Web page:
The attack on Pearl Harbor was a preventive or pre-emptive strike to keep the U.S. Pacific Fleet from influencing the war the Empire of Japan was planning to wage in Southeast Asia.
World War I also started as a preventive or pre-emptive strike. Germany was concerned about future military trends concerning Russia and France that would have made it vulnerable in a few years.
The Attack on Pearl Harbor
The attack on Pearl Harbor (or Hawaii Operation, Operation Z, as it was called by the Japanese Imperial General Headquarters) was an unannounced military strike conducted by the Japanese navy against the United States’ naval base at Pearl Harbor, Hawaii, on the morning of Sunday, December 7, 1941 (Hawaiian time, December 8 by Japan Standard Time), later resulting in the United States becoming militarily involved in World War II. It was intended as a preventive action to keep the U.S. Pacific Fleet from influencing the war the Empire of Japan was planning to wage in Southeast Asia against Britain, the Netherlands, and the United States. The attack consisted of two aerial attack waves totaling 353 aircraft, launched from six Japanese aircraft carriers.
The attack sank four U.S. Navy battleships (two of which were raised and returned to service later in the war) and damaged four more. The Japanese also sank or damaged three cruisers, three destroyers, and one minelayer, destroyed 188 aircraft, and caused personnel losses of 2,402 killed and 1,282 wounded. The power station, shipyard, maintenance, and fuel and torpedo storage facilities, as well as the submarine piers and headquarters building (also home of the intelligence section) were not hit. Japanese losses were minimal, at 29 aircraft and five midget submarines, with 65 servicemen killed or wounded.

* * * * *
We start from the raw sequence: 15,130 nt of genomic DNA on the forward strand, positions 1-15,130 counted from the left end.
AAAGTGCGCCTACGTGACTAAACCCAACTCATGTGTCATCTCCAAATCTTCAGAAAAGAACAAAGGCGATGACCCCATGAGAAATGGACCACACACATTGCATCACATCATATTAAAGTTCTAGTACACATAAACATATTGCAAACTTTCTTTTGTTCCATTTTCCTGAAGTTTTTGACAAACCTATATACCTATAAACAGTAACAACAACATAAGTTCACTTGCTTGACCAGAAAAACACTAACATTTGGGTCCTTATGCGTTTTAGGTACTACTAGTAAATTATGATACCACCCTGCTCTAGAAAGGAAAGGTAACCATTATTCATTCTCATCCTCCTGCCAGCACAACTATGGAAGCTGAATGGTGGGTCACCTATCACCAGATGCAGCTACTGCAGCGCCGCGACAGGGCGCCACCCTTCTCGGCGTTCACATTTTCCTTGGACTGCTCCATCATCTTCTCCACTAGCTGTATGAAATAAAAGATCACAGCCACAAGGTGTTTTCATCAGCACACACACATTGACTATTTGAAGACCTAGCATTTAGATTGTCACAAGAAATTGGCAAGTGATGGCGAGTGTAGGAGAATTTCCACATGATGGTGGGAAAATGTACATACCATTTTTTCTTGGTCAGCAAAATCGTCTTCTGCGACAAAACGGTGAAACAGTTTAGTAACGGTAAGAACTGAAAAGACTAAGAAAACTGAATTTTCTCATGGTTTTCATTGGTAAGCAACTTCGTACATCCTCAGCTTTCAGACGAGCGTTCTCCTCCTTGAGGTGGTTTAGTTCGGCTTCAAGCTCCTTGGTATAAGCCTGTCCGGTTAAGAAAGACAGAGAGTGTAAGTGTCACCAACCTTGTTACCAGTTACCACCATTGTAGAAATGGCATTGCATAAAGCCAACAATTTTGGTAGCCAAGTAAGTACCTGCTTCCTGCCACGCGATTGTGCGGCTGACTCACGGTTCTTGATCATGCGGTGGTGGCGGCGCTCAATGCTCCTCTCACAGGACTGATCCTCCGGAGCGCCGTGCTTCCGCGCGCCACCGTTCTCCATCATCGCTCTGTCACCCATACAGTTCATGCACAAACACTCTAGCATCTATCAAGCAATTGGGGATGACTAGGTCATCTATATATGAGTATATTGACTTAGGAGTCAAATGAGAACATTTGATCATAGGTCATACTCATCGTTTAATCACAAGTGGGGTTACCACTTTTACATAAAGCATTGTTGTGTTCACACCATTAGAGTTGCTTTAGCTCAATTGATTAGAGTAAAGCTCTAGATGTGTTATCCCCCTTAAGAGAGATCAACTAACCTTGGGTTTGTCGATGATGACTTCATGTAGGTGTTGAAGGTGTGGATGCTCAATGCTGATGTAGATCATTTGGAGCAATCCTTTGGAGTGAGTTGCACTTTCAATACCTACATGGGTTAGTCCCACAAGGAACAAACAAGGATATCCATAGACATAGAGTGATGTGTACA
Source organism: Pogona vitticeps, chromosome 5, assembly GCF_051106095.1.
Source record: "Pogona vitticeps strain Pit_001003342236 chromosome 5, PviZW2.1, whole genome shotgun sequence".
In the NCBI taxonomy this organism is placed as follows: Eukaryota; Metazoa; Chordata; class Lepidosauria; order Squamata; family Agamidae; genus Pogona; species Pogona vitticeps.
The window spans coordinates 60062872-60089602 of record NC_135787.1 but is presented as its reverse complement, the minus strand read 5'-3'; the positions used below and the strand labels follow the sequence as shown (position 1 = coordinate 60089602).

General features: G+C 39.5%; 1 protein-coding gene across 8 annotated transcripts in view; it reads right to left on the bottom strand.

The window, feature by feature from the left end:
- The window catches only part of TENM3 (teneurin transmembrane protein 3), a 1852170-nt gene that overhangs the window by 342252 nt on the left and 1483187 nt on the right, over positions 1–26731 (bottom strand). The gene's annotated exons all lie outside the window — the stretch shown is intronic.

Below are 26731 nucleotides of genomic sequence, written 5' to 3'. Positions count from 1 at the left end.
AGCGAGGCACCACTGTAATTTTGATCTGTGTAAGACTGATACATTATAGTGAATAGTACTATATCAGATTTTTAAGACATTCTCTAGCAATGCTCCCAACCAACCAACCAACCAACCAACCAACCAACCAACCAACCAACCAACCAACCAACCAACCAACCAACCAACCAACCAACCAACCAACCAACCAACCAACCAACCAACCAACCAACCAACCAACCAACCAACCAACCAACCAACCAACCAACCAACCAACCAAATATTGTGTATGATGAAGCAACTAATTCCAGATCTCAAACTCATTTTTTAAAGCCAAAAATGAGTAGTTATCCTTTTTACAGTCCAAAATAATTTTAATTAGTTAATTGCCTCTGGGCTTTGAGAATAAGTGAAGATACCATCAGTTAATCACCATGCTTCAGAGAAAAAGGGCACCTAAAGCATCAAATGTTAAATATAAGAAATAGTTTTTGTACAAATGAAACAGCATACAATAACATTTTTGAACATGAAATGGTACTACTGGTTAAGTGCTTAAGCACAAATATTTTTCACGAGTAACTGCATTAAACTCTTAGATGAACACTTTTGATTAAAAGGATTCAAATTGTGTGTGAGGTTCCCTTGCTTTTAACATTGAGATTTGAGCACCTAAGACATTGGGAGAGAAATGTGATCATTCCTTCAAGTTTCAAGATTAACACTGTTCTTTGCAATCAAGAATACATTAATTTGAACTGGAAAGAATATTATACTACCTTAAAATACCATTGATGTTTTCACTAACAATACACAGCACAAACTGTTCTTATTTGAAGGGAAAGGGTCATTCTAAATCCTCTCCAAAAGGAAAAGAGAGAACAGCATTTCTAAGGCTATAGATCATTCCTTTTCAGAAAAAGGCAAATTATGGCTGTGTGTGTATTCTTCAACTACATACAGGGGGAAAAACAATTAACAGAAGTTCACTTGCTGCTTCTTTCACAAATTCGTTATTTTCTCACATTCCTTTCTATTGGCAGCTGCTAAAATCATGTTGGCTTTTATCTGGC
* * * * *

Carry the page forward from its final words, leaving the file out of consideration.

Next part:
The attack was a major engagement of World War II. It occurred before a formal declaration of war and before the last part of a 14-part message was delivered to the State Department in Washington, D.C. The Japanese Embassy in Washington had been instructed to deliver it immediately prior to the scheduled time of the attack in Hawaii. The attack, and especially the surprise nature of it, were both factors in changing U.S. public opinion from an isolationist position to support for direct participation in the war. Germany’s prompt declaration of war, unforced by any treaty commitment to Japan, quickly brought the United States into the European Theater as well. Despite numerous historical precedents of unannounced military action, the lack of any formal declaration prior to the attack led President Franklin D. Roosevelt to proclaim “December 7th, 1941 — a date which will live in infamy”.
The growth of Japan in the 1920s and 1930s and the alarm that it caused in the Pacific, its increasingly illiberality and nationalism, the enormous industrial and military progress that it had made in emulating European economies and Western armed forces, the concurrent impressions that a Depression-era America was a sinking rather than a rising power, and a general sense that the Japanese model was superior to the alternatives offer some general parallels to the current comparative status of China and America in the Pacific.
Don’t forget to see the videos at the end of this article.
Events Leading to the Japanese Attack of Pearl Harbor Hawaii | 1913 Intel – http://goo.gl/XThJ8
Chinese military plans ‘like Pearl Harbor’ | The Australian | 1913 Intel – http://goo.gl/XXGm5
Beware another Pearl Harbor: China may start a war when its economy falters – http://goo.gl/WWm51
A new Pearl Harbor? – NYPOST.com | 1913 Intel – http://goo.gl/F7XeT